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Residual fringe benefits

Check if you provide residual fringe benefits to your employees, and calculate the taxable value of the benefits.

Last updated 11 January 2023

What is a residual fringe benefit?

A residual fringe benefit may arise if you provide your employee with any benefit (including a right, privilege, service or facility) that doesn't fall into one of the specific types of fringe benefits.

For example, it may be a residual fringe benefit if you provide your employee with:

  • use of your (the employer's) property, such as a video camera or television
  • a service, such as advice given by a solicitor
  • insurance cover, such as a group policy for health insurance
  • private use of a motor vehicle that is not a 'car' for fringe benefits tax (FBT) purposes, such as a one-tonne utility.

Exempt residual benefits

You don't pay FBT if the residual benefit is an exempt benefit, such as a minor benefit, or a portable electronic device provided to allow the employee to work from home.

You may be entitled to an exemption for benefits provided because of COVID-19.

Exempt benefits differ from reductions and concessions you may be able to apply to the taxable value of a residual fringe benefit. If the benefit is exempt, you don't need to calculate its taxable value.

What to do if you provide a residual fringe benefit

You need to:

  1. work out the taxable value of the residual fringe benefit
  2. calculate how much FBT to pay
  3. lodge your FBT return
  4. pay the FBT amount
  5. check if you should report the fringe benefit through Single Touch Payroll (or on your employee’s payment summary).

Taxable value of a residual fringe benefit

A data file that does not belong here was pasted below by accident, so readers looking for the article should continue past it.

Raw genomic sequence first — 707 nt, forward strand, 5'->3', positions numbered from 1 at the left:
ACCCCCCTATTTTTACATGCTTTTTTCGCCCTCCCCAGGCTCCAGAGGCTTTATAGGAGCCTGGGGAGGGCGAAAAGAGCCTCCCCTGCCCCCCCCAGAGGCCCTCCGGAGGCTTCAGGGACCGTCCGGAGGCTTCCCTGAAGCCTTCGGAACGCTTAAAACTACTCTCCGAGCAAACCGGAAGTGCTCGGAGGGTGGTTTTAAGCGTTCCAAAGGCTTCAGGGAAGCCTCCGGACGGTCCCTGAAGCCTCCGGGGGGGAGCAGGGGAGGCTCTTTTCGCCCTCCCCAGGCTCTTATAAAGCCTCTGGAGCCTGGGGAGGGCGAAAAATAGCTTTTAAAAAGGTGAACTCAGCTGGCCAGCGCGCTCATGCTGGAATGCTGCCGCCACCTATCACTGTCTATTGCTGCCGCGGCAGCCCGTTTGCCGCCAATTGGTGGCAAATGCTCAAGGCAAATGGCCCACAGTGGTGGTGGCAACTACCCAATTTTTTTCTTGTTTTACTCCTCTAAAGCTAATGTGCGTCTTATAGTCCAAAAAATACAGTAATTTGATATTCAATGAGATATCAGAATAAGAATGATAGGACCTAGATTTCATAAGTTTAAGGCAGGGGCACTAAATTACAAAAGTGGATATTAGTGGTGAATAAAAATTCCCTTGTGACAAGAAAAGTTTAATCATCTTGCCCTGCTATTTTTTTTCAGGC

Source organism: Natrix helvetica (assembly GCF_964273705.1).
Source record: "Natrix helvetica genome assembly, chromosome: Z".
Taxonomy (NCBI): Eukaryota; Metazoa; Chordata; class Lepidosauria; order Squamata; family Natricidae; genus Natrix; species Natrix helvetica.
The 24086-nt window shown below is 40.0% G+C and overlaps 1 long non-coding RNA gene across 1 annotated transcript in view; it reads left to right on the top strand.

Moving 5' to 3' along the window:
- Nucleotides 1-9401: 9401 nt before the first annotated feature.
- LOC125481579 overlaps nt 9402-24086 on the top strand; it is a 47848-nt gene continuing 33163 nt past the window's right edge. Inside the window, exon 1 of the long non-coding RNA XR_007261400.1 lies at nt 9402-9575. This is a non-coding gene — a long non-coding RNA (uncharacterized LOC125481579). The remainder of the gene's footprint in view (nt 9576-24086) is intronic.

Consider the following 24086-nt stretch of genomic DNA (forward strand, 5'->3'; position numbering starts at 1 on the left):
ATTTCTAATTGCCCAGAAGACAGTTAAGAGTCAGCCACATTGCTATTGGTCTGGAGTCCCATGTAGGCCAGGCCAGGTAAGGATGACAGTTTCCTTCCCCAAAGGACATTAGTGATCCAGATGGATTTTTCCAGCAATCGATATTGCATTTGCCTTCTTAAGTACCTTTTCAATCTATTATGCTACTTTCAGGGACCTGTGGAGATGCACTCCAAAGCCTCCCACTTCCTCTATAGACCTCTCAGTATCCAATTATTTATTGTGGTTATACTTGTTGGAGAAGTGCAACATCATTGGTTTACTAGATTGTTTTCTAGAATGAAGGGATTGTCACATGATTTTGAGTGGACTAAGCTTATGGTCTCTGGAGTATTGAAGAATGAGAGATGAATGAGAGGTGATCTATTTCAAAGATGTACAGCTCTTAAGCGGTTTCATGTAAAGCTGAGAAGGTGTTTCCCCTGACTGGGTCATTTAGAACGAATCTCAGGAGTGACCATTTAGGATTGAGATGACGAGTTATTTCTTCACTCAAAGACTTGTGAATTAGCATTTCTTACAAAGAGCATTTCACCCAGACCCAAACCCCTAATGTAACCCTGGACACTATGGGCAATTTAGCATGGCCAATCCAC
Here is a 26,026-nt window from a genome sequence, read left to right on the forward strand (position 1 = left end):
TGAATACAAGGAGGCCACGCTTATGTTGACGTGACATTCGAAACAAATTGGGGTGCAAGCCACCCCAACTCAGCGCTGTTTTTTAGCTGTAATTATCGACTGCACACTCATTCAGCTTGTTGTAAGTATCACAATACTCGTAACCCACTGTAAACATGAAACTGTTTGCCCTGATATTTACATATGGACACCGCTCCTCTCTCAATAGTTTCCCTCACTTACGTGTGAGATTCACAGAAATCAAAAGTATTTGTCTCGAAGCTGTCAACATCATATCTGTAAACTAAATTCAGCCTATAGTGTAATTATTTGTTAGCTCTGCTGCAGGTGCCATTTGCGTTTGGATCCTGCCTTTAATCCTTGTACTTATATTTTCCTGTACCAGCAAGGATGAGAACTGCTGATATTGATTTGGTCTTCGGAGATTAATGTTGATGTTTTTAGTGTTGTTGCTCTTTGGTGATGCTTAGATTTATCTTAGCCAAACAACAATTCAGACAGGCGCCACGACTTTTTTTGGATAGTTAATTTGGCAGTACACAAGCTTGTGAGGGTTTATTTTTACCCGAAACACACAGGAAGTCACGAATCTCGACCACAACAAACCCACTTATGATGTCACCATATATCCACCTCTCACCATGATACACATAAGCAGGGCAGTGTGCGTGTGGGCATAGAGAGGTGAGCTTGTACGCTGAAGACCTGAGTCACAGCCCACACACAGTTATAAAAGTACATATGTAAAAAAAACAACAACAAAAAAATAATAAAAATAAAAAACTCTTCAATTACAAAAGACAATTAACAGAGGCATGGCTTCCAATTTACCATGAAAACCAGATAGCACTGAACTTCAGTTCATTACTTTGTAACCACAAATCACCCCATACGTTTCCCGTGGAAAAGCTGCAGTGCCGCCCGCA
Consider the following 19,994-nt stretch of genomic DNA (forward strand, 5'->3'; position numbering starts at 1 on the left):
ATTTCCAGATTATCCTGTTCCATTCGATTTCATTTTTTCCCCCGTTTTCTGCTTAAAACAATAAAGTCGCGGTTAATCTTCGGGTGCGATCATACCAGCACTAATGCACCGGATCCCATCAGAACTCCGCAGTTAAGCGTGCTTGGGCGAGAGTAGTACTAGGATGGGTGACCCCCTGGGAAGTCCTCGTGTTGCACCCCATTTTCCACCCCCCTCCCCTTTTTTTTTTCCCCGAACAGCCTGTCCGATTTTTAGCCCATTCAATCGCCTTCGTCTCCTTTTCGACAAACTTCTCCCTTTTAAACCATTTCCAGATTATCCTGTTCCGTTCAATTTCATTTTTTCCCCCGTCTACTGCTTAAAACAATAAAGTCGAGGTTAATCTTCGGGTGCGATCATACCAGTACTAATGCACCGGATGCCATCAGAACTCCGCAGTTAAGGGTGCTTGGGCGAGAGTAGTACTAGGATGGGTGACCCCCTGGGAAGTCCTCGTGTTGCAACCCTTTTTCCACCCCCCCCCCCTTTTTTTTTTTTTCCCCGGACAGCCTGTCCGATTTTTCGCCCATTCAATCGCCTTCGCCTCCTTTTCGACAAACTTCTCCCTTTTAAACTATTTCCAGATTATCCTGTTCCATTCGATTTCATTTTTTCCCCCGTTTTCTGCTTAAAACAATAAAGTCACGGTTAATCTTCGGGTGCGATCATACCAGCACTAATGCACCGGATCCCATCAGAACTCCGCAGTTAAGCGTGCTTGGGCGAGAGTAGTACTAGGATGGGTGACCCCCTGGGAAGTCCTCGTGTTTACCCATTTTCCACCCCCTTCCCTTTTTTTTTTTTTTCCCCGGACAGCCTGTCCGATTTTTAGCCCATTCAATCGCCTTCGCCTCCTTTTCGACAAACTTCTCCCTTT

Generally, the taxable value of a residual fringe benefit is the GST-inclusive value of the benefit, less any employee contribution.

If the benefit is similar to rights, services or facilities you provide to the public in the ordinary course of business, it is valued as an 'in-house' residual fringe benefit.

For in-house residual fringe benefits that are:

  • provided through a salary packaging arrangement, the taxable value is
    • the amount the employee could reasonably be expected to pay for the benefit under an arm's length transaction
    • less any employee contribution
  • not provided through a salary packaging arrangement, the taxable value is
    • 75% of the lowest arm's length price charged to the public for identical benefits
    • less any employee contribution.

For more information about calculating the taxable value of residual fringe benefits, see FBT guide: 18 Residual fringe benefits.

Reductions and concessions

You can reduce the taxable value of a residual fringe benefit (or eliminate it entirely) if either:

  • your employee could have claimed the benefit as an income tax deduction, had they paid for it themselves – this is called the 'otherwise deductible rule'
  • the benefit is eligible for a concession, such as for temporary accommodation when relocating an employee.

You must get an employee declaration as evidence of these reductions.